Through its on-site eatery, the center and its students already have served more than 1,000 healthy meals to the community members. Denton explained the center creates a true connection between the students and the surrounding neighborhood. “We support our program participants as we help them cultivate and work toward their dreams,” he said. “At the same time, we serve as a forum for the Brownsville neighborhood to address and organize around issues of food injustice. We strive to collaborate with resident-led initiatives. Our greatest successes are the connections we make on a daily basis.”
To make these vital connections, these visionaries needed a facility. They turned to architect Ali C. Höcek, principal of AC Hocek Architecture (ACHA), New York, brought a strong, simple, and articulate design aesthetic to the project. To further develop the spatial articulation of his design, Höcek brought in lighting designer Hervè Descotte and his firm L’Observatoire International, New York. The firms wanted to create a balance between intimate lighting in the dining room and café areas, while creating a connection with the service kitchen and bakery.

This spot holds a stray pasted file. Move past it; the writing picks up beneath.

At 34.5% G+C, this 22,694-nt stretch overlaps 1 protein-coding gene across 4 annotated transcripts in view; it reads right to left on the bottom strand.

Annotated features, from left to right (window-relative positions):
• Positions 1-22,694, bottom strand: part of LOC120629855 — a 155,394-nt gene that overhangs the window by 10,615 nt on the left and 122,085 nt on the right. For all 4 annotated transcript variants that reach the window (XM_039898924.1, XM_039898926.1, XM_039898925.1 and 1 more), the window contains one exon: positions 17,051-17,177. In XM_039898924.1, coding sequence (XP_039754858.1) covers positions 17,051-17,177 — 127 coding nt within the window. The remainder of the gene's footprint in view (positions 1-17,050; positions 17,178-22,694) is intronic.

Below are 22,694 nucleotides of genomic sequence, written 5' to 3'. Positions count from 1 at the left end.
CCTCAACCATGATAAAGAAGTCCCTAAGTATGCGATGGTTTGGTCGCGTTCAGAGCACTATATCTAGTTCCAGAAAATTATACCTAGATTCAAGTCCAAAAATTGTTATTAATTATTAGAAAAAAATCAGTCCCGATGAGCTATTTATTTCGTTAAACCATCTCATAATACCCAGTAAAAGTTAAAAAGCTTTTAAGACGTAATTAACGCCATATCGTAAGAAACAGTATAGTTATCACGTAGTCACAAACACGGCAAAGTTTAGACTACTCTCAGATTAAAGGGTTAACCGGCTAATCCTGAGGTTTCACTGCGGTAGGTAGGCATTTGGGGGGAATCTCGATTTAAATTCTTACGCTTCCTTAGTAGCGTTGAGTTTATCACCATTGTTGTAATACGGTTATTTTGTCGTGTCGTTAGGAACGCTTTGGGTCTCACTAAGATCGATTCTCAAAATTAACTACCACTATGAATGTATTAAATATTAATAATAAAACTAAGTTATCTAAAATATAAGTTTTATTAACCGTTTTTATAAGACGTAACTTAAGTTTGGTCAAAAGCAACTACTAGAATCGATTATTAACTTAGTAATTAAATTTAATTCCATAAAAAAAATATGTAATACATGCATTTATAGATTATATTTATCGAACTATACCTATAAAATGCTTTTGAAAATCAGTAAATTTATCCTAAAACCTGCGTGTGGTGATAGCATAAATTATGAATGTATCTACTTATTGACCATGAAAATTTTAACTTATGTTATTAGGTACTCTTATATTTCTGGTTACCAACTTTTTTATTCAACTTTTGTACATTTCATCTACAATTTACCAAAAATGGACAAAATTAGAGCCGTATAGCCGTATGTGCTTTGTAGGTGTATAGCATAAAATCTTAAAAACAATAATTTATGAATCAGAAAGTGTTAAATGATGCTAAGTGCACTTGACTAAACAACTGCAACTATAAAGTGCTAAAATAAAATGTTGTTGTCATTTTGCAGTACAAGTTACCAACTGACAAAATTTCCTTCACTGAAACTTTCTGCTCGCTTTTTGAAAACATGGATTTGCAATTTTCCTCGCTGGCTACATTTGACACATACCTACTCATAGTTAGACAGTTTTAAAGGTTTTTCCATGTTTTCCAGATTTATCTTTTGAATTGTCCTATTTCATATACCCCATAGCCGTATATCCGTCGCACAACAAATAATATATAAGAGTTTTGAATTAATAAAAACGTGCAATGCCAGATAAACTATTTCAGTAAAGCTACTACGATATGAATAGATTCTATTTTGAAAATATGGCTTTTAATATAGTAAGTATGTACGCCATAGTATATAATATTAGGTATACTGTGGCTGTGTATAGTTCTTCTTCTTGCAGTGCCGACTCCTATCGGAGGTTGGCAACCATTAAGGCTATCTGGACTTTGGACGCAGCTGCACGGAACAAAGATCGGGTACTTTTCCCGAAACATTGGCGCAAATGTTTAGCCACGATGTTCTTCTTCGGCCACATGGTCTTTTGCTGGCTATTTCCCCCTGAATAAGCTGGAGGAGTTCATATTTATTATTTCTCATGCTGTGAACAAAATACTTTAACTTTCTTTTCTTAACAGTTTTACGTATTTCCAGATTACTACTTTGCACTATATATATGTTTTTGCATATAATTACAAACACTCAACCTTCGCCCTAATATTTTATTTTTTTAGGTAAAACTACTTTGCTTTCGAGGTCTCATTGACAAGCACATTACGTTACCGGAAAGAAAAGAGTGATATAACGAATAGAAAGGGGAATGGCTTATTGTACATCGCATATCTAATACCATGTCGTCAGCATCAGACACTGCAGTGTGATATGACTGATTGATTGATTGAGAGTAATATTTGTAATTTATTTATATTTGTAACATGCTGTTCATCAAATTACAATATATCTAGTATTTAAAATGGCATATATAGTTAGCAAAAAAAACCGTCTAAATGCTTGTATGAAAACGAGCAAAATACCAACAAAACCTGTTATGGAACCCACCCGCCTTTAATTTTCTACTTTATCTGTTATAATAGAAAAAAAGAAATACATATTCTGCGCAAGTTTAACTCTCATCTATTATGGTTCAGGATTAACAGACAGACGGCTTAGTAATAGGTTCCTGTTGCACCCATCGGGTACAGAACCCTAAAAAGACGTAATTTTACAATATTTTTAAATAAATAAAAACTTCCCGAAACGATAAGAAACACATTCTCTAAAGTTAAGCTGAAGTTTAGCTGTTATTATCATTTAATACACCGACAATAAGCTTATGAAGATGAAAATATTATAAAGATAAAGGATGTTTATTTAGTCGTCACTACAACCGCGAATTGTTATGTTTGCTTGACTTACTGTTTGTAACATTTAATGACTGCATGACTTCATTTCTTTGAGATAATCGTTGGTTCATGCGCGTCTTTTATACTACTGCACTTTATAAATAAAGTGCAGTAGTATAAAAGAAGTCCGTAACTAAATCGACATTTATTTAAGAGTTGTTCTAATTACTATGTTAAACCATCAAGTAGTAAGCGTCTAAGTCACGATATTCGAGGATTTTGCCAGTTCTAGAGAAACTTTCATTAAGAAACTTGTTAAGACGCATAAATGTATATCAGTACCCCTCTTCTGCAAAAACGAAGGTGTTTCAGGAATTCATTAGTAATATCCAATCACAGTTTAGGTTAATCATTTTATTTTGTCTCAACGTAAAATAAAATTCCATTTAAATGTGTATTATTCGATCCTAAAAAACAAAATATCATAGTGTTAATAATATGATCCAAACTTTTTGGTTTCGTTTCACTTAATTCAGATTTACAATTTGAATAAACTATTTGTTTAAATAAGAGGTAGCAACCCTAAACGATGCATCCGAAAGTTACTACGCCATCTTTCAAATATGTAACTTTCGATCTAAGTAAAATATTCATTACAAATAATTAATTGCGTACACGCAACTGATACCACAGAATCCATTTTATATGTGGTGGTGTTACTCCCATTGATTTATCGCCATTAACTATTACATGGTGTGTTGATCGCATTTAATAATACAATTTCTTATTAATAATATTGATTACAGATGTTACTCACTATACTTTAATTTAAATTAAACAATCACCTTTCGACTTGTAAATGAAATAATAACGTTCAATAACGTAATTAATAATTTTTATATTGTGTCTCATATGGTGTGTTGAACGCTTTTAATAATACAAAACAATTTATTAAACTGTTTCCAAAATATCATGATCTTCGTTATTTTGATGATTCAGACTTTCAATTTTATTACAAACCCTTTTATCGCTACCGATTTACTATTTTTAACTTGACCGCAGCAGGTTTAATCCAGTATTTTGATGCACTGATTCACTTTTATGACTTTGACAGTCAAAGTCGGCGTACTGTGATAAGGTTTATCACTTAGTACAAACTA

For Höcek, intimacy in the front-of-house areas, for everyone involved, was about building community, giving a positive space for residents to be close with one another and build relations with friends and family. He said, “We have to remember that while Brownsville continues to transform itself for the better, it still experiences urban trauma for a variety of reasons. The Culinary Center is certainly part of that healing and ameliorative process.”
Höcek added that lighting played a very important part of helping students create a relationship with the community. “With Hervè and his team, we discussed Claus’s desire to make very real connections between the students behind the counter in the kitchen and bakery, with their family and friends in the dining room,” he said. This meant creating larger openings to the service kitchen and bakery, than commonly practiced in restaurants.